Periodontitis is a common condition affecting the tissues surrounding and supporting teeth. In addition to oral health concerns, periodontal disease increases the chance of developing systemic illnesses including type 2 diabetes mellitus. Porphyromonas gingivalis, a key-stone pathogen that has been linked to the pathophysiology of periodontal disease, can generate a series of dipeptide producing exopeptidases, dipeptidyl peptidases (DPP). DPP-4 levels in gingival crevicular fluid have been shown to increase during active periodontal disease, which may lead to their association with the disease’s progression. Following oral glucose administration, mice injected with DPP-4 had higher blood glucose than the control group. DPP-4 inhibitors are used to treat patients with type 2 diabetes mellitus in order to extend the half-life of incretins. Elevated glucagon-like peptide-1 (GLP-1) levels following periodontal therapy could be considered new and applicable real-world evidence confirming the experimental findings of a beneficial interaction between oral microbiota and incretin axis. GLP-1 receptor agonist exendin-4 enhanced the osteoblast proliferation and development of these stem cells and inhibited the effects of glucose on the cells. In addition to lowering blood sugar, liraglutide, a GLP-1 receptor agonist, also possesses anti-inflammatory and bone-protective properties. These findings support the use of GLP-1 in the management and prevention of diabetic periodontitis. Full article
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21 pages, 3695 KiB  
Case Report
Gingival Necrosis Related to Sepsis-Induced Agranulocytosis Due to Pseudomonas aeruginosa Bacteraemia: A Case Report
by Jia Ying Tan, Guo Nian Teo, Ethan Ng, Andrew Ban Guan Tay and John Rong Hao Tay
J. Clin. Med. 2024, 13(5), 1285; https://doi.org/10.3390/jcm13051285 - 24 Feb 2024
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Abstract
Background: There have been no reports of sepsis-induced agranulocytosis causing gingival necrosis in otherwise medically healthy patients to the authors’ best knowledge. Even though there are several case reports of gingival necrosis secondary to medication-induced agranulocytosis, they have not systematically described the [...] Read more.
Background: There have been no reports of sepsis-induced agranulocytosis causing gingival necrosis in otherwise medically healthy patients to the authors’ best knowledge. Even though there are several case reports of gingival necrosis secondary to medication-induced agranulocytosis, they have not systematically described the natural progression of agranulocytosis-related gingival necrosis. Methods: This paper presents a case report of a 29-year-old female Indian patient with generalised gingival necrosis and constitutive signs of intermittent fever, nausea, and vomiting. She also complained of abdominal pains. Blood counts showed agranulocytosis, and the patient was admitted for a workup of the underlying cause. Parenteral broad-spectrum antibiotics were administered, which brought about clinical resolution. Results: Her gingival necrosis was attributed to sepsis-induced agranulocytosis triggered by Pseudomonas aeruginosa bacteraemia, and upon clinical recovery, spontaneous exfoliation left behind exposed bone. Secondary healing over the exposed alveolar bone was noted after a year-long follow-up, albeit with some residual gingival recession. Conclusions: Oral manifestations of gingival necrosis, when present with concomitant constitutive symptoms, could indicate a serious underlying systemic condition that could be potentially life-threatening if left untreated. Dentists should be cognizant of this possibility so that timely intervention is not delayed. Full article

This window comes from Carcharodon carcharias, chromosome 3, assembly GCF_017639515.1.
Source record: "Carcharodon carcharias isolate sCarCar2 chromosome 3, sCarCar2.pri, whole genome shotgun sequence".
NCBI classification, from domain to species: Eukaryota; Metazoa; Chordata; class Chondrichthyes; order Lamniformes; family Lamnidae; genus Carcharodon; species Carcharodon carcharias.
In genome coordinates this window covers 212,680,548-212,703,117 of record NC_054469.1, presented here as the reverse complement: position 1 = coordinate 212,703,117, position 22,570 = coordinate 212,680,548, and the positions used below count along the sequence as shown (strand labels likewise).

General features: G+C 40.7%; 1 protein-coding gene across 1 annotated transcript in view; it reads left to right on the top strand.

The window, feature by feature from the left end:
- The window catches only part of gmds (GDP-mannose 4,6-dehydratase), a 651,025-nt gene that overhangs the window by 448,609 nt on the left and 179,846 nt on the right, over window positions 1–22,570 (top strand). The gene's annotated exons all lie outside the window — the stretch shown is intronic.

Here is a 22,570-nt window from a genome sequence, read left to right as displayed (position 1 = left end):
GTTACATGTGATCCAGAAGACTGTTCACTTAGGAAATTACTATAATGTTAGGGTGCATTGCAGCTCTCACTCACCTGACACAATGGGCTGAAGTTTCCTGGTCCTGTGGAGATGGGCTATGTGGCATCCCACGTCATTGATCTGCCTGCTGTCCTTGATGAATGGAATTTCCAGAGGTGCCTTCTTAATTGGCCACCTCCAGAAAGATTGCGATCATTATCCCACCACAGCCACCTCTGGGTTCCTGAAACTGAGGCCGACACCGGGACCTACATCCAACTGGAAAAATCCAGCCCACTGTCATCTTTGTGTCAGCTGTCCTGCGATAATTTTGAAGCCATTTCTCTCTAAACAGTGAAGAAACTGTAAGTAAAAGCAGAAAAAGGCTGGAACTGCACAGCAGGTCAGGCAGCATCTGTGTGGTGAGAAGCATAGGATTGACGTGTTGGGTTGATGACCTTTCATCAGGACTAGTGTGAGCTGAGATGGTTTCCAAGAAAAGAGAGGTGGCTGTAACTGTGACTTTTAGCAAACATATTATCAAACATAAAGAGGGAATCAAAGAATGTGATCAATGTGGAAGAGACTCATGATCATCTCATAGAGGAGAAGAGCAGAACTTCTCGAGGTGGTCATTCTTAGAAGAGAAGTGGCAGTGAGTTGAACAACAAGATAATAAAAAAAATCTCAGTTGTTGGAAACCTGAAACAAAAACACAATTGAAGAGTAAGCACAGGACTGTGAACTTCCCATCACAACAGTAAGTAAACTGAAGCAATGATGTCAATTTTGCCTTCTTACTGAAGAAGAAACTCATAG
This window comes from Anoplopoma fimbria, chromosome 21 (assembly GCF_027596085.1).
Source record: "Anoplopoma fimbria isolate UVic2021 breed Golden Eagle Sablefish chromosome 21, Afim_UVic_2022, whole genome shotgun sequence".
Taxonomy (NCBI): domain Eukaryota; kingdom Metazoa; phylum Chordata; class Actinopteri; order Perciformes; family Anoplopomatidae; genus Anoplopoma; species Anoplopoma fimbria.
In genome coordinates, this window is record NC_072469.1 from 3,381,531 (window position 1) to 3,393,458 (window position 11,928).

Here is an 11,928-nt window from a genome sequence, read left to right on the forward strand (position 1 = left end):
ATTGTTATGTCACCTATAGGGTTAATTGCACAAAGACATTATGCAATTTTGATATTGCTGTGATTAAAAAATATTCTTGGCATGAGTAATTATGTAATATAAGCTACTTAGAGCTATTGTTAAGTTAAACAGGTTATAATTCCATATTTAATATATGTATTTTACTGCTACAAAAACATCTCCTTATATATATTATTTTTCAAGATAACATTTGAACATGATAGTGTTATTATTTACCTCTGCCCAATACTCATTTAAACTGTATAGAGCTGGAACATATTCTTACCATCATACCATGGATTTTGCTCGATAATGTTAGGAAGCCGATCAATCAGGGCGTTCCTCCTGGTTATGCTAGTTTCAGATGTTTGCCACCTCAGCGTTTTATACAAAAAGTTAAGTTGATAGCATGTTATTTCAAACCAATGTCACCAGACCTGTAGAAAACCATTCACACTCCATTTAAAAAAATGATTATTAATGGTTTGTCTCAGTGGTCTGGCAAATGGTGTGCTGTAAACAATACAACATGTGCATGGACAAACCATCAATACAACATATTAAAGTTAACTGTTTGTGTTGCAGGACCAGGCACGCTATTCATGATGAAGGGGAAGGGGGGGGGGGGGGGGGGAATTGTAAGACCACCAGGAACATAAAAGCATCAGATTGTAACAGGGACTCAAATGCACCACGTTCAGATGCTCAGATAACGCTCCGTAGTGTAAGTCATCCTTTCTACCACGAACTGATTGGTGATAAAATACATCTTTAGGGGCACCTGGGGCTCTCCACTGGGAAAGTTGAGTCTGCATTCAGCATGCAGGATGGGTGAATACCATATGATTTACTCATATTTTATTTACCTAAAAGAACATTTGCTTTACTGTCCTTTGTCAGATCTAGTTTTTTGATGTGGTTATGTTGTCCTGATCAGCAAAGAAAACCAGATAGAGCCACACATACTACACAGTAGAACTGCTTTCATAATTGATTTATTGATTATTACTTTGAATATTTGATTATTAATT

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10 pages, 7117 KiB  
Case Report
Case Report of a 4-Year-Old Girl with Stage IV Grade C Localized Periodontitis (Pre-Puberal Localized Aggressive Periodontitis) Affected by Misrecognition and Late Diagnosis
by Radu-Andrei Moga, Cristian Doru Olteanu and Ada Gabriela Delean
J. Clin. Med. 2024, 13(1), 266; https://doi.org/10.3390/jcm13010266 - 3 Jan 2024
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Abstract
Background and Objectives: Stage IV grade C localized periodontitis (pre-puberal localized aggressive periodontitis/LPP) is a rare form of inflammatory periodontal disease occurring in clinically healthy individuals (no/small calculus/dental plaque traces), due a hyper-aggressive auto-immune response to high amounts of bacteria present in the [...] Read more.
Background and Objectives: Stage IV grade C localized periodontitis (pre-puberal localized aggressive periodontitis/LPP) is a rare form of inflammatory periodontal disease occurring in clinically healthy individuals (no/small calculus/dental plaque traces), due a hyper-aggressive auto-immune response to high amounts of bacteria present in the oral cavity. Case Presentation: This case report describes a 4-year-old Caucasian girl with localized gingival inflammation and advanced bone loss around the temporary lower left canine. The first diagnostic assumption was hypophosphatasia, and the patient was sent for further genetic and metabolic investigations (which turned out to be negative). The LPP diagnosis was made during the family’s summer holidays due to her parents’ concerns about persistent gingival inflammation and tooth mobility. Results: The diagnosis of LPP was supported by clinical oral examination results, earlier X-rays, earlier blood tests, and a periodontal bacterial test. The treatment was limited to avoid spreading inflammation to other teeth (via topical antibiotic treatment) due to our limited time frame, while the main problem of excessive amounts of periodontal bacteria in the oral cavity was not addressed. The tooth was eventually lost. Conclusions: The ability to early recognize radiological and clinical LPP signs correlated with understanding of its pathological auto-immune mechanism is extremely important for expanding treatment options, since bone preservation and reducing amounts of bacteria are strictly correlated with therapeutic speed. Full article